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I want to deny myself the ability to modify or delete an executable.

When .NET Reflector asks you if you want to update:

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and you choose No it spontaneously deletes itself as retribution:

enter image description here

So I want to prevent myself from being able to Delete the executable; as punishment for their punishment.

I tried to Deny me Write permission (and deny it to Everyone, and Administrators):

enter image description here

Except, I can still Right-Click -> Delete the file...

How do I deny the delete/modify permission to a file?

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Yeah, write access has nothing to do with delete permission. This seems like a rather draconian way to solving this problem. –  surfasb Jul 12 '11 at 18:33
    
i'm surprised at a downvote. i would think being able to stop something from modifying your files would be a useful question. –  Ian Boyd Aug 29 '11 at 23:12
    
@surfasb Write access very well may have nothing to do with delete. i only include things i've tried because some people get grump when i simply ask the question. And some people will give spiteful downvotes if i don't "show research effort". –  Ian Boyd Jan 15 '12 at 15:12

1 Answer 1

up vote 2 down vote accepted

On Windows, it is enough to have one of "Delete" on the object or "Delete child" on its parent, therefore a file will only become undeletable if you deny both.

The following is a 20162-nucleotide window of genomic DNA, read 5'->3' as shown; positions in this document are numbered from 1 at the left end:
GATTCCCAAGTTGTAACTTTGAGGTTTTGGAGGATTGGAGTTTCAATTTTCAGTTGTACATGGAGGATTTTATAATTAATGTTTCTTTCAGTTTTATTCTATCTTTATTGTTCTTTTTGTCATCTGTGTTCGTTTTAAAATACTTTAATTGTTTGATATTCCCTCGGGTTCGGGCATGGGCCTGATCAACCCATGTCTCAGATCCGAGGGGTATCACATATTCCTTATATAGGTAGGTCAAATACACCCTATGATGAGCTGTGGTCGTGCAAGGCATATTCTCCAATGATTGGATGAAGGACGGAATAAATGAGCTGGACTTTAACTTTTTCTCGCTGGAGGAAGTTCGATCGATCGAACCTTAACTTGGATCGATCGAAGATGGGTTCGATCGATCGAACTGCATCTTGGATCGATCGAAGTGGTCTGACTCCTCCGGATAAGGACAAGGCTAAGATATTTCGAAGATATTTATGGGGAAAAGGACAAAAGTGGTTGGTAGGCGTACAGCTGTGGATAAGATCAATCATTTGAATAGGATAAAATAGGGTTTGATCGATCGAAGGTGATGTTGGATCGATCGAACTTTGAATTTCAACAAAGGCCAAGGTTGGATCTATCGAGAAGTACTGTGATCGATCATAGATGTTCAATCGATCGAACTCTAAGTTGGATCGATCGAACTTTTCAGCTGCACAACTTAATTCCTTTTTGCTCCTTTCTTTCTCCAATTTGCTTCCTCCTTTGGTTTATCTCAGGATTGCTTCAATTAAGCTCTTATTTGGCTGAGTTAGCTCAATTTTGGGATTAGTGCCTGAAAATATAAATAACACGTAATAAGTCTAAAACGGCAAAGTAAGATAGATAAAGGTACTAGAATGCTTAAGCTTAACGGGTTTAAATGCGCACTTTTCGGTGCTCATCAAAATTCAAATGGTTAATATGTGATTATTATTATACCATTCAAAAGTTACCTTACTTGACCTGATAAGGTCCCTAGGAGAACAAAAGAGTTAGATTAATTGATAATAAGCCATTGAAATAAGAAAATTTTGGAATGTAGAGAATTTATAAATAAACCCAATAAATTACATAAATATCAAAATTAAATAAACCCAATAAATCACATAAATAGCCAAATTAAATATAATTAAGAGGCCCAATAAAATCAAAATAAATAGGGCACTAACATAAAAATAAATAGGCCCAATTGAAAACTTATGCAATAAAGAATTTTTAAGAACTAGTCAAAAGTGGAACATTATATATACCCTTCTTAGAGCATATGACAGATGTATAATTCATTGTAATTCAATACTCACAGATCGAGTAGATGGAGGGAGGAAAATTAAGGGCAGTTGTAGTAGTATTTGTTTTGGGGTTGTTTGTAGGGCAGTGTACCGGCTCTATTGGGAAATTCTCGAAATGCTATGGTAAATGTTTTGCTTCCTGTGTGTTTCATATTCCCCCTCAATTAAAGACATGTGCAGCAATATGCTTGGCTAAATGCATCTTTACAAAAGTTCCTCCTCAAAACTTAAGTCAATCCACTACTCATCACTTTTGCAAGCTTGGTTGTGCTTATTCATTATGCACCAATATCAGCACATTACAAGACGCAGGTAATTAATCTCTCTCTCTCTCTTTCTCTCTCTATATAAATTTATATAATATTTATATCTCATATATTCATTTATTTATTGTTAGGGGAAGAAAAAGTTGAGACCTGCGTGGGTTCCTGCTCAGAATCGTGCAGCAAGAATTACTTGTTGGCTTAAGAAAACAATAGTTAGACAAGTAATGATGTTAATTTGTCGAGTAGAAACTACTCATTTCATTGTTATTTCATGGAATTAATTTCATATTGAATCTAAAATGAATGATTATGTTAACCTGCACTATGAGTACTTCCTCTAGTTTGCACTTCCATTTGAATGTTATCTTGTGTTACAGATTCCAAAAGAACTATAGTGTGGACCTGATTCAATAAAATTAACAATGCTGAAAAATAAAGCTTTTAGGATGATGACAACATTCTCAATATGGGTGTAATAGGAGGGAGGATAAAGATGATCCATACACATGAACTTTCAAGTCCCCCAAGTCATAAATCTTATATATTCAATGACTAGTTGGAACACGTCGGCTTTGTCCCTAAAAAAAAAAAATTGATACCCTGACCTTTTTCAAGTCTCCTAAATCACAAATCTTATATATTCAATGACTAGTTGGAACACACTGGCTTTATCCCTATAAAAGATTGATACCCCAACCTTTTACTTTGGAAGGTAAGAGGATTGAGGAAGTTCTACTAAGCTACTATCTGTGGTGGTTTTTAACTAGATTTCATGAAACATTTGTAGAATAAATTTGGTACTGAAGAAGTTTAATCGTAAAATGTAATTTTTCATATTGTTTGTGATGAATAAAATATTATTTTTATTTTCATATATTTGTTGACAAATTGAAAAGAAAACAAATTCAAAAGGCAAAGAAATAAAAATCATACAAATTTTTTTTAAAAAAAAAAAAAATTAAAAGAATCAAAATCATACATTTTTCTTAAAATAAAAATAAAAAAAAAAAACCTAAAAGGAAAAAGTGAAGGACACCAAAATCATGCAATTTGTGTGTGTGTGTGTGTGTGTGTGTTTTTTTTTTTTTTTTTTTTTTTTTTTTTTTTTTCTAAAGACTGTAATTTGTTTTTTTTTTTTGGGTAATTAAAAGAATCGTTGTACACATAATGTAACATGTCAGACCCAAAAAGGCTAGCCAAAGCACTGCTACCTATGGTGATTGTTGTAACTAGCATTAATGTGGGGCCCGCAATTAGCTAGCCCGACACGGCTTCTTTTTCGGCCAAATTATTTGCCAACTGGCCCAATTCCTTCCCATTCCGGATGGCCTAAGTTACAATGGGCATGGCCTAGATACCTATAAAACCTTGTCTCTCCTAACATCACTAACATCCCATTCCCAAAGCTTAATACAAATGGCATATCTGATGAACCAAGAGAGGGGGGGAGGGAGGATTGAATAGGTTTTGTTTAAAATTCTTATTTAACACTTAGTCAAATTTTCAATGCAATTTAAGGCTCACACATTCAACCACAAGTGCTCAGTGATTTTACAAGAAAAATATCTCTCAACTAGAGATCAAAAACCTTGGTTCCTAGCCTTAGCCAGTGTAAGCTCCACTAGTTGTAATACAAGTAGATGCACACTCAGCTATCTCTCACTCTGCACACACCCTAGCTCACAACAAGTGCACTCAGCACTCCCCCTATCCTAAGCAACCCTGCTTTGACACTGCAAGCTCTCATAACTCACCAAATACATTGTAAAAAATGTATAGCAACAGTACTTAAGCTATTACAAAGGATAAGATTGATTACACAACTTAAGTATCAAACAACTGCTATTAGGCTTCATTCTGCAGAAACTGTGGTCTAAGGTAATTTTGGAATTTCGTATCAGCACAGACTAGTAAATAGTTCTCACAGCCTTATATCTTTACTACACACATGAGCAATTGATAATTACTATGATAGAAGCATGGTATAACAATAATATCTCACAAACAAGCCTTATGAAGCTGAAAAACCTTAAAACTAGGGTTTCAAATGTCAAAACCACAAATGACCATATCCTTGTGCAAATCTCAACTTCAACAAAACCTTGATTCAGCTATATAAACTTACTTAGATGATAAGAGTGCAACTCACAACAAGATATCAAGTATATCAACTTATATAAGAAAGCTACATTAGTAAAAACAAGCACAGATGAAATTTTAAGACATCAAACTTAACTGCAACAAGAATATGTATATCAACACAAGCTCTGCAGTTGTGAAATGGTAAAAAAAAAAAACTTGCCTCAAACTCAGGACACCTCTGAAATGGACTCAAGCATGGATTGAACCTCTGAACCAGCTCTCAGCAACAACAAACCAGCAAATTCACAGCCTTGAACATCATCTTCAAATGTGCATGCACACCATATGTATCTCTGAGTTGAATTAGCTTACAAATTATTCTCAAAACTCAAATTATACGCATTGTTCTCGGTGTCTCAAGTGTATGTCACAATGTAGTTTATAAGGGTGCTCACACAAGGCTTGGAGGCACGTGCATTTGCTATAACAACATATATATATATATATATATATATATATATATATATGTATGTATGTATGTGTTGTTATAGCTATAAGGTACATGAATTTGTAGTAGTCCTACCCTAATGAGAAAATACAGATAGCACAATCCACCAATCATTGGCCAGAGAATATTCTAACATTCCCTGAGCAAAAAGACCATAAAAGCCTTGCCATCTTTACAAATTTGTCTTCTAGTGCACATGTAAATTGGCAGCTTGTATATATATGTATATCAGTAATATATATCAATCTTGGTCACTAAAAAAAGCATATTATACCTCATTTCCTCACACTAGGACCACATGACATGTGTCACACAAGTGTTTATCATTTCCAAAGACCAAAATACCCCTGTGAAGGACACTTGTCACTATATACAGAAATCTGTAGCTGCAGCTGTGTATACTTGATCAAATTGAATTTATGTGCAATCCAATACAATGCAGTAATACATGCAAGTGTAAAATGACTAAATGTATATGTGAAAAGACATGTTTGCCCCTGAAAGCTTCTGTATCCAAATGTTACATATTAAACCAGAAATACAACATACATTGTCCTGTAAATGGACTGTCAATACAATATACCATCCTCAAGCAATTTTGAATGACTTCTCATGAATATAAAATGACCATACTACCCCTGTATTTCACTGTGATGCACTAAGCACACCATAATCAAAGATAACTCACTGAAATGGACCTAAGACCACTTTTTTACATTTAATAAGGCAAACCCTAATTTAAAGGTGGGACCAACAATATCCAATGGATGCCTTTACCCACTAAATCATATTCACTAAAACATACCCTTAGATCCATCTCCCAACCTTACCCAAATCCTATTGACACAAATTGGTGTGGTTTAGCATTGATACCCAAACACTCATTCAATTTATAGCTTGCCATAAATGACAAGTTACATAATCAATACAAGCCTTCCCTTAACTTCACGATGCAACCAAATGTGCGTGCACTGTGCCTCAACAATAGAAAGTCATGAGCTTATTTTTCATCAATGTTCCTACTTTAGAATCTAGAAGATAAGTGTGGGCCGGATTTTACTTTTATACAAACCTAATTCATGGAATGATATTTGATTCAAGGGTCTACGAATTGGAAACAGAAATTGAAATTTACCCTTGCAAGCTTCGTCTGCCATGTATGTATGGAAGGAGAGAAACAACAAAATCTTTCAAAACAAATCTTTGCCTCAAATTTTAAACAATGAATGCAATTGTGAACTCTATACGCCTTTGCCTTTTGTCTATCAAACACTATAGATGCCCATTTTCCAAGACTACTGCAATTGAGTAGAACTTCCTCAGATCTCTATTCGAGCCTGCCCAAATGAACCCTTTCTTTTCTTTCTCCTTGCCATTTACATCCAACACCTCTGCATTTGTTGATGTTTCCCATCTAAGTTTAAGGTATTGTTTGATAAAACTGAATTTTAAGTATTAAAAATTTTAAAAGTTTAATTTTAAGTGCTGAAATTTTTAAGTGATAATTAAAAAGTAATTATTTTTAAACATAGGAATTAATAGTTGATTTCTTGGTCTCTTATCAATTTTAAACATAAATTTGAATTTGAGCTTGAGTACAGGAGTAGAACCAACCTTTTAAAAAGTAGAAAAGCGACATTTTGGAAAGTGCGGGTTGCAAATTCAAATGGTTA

Use icacls to edit the permissions:

  • Deny "Delete" to the file:

    icacls Reflector.exe /deny Everyone:(D)
    
  • Deny "Delete child" to the folder:

    icacls . /deny Everyone:(DC)
    

(Tested on Windows XP.)

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Denying Modify permission also removes Execute permission; and i can still delete the file! –  Ian Boyd Jul 12 '11 at 18:38
    
As I said, "You may also have to deny "Delete items" on the folder"... Which too can be done with icacls. –  grawity Jul 12 '11 at 20:39
    
On the downside that would deny the ability to delete other items in the folder. Given that it doesn't seem to be working, i presume it is not possible to deny the ability to delete a file - deletes must happen against folders, rather than files. –  Ian Boyd Jul 13 '11 at 2:25
    
Edit your answer to indicate that it cannot be done, "But here are some alternatives that might be useful", and you'll get the accept. –  Ian Boyd Jul 13 '11 at 2:25
    
@Ian: Of course. I have done that. –  grawity Jul 13 '11 at 6:18

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